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Censorship The Courts Your Rights Online

Court Rules Website Doesn't Have To Remove Defamatory Comments 145

Posted by samzenpus
from the set-in-stone dept.
DustyShadow writes "In the case of Blockowicz v. Williams, The US Seventh Circuit Court of Appeals refused to force Ripoff Report to remove allegedly defamatory comments posted by a user. The Ripoff Report has a well-publicized no-takedown policy, even if the author wants to remove his/her post, so the Ripoff Report refused. The Blockowiczs then claimed that the Ripoff Report violated FRCP 65(d) because the Ripoff Report was 'in active concert or participation' with the initial posters by refusing the injunction's removal order. The district court (and the Court of Appeals) disagreed with the Blockowiczs. Absent the 'active concert or participation,' the website was outside the court's control. Ripoff Report has released a statement concerning this case: 'In keeping with our core mission of protecting speech to the fullest extent of the law, we decided that it was not just our right but also our duty to ask questions and dig deeper before we could comply with such an order. Other sites claim they support free speech, but when the going gets rough, they will usually protect their bottom line rather than the Constitutional rights and freedoms this country was founded upon. Unlike other sites, even when the speech involved is harsh or negative and even if our position sometimes generates negative press for us, we think that the First Amendment requires us to put our principles before our pocketbook and fight against censorship.'"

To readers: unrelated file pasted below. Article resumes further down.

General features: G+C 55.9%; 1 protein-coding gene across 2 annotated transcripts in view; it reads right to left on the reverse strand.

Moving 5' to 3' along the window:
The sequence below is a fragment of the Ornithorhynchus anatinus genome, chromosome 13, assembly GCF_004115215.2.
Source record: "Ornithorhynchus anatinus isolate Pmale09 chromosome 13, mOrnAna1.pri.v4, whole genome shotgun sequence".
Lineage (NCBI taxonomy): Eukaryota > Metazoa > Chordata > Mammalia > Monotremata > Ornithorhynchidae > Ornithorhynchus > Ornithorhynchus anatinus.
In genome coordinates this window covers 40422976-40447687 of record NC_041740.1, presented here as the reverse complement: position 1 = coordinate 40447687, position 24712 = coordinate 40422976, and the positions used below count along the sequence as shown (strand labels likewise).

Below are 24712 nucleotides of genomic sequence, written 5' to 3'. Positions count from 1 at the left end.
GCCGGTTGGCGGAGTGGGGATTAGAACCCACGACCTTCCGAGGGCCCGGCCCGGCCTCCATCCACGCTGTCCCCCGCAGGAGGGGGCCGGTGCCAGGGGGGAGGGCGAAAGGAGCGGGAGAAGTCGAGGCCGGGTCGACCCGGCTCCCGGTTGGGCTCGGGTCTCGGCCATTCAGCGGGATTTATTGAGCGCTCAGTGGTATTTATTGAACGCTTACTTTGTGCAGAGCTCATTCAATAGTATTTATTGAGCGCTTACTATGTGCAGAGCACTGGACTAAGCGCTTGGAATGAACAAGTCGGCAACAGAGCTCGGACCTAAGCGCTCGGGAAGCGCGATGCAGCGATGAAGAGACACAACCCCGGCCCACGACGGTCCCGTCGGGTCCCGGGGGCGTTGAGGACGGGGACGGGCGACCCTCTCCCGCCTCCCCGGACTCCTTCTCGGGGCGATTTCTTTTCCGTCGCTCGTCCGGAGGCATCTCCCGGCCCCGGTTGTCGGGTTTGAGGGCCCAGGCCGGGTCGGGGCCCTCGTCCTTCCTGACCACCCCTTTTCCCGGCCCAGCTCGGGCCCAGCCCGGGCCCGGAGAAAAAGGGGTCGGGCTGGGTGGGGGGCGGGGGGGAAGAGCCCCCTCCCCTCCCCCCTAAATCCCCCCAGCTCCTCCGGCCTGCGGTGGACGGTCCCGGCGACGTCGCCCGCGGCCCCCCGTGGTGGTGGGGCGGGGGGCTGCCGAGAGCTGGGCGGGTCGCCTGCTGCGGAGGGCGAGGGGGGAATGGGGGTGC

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Court Rules Website Doesn't Have To Remove Defamatory Comments

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  • by Kid Zero (4866) on Wednesday December 29, 2010 @04:35PM (#34702954) Homepage Journal

    They fought to protect a statement found false in federal court? Why keep it up then if it isn't true in the first place? I can understand the whole "We didn't have our day in court" deal, but it's a lie to start with. You won, but you're still publishing a lie, at least of some sort.

  • by pem (1013437) on Wednesday December 29, 2010 @04:53PM (#34703146)
    I think you yourself are misunderstanding the article and position of the website.

    Their position is that the first amendment prohibits others from forcing them to take the defamatory material down. Nowhere did they claim that any law required that they themselves had to leave it up. And, BTW, they apparently did make some minor edits to the article for the exact reason you cite.

  • by Lunix Nutcase (1092239) on Wednesday December 29, 2010 @04:57PM (#34703188)

    Its right to fight censorship and oppression even when it targets the fringe.

    And by "fringe" you mean defamers? A type of speech that has never been ruled to be protected by the 1st amendment? Not to mention that common law tradition stretches back hundreds of years prior with precedents declaring that defamation can carry civil and/or criminal penalties?

  • Re:Precedent (Score:4, Interesting)

    by Weezul (52464) on Wednesday December 29, 2010 @05:19PM (#34703408)

    Precedent isn't exactly so black and white. If there is no contravening SCOTUS decision, then other lawyers will cite this decision and judges will evaluate it's relevance. Those other judges are always free to disagree, but they'll get slapped down if they're under any circuit court who's affirmed a similar decision.

    There is also legal scholarship wherein this decision gets further analyzed, likely strengthening it. All that discussion can be brought to bear on future cases.

    SCOTUS need not necessarily ever consider issues that lower courts have resolved satisfactorily & consistently. If however the circuit courts are split on an issue, then SCOTUS will invariably take up their favorite appeals, thus forcing all the lower courts into agreement.

"Consistency requires you to be as ignorant today as you were a year ago." -- Bernard Berenson

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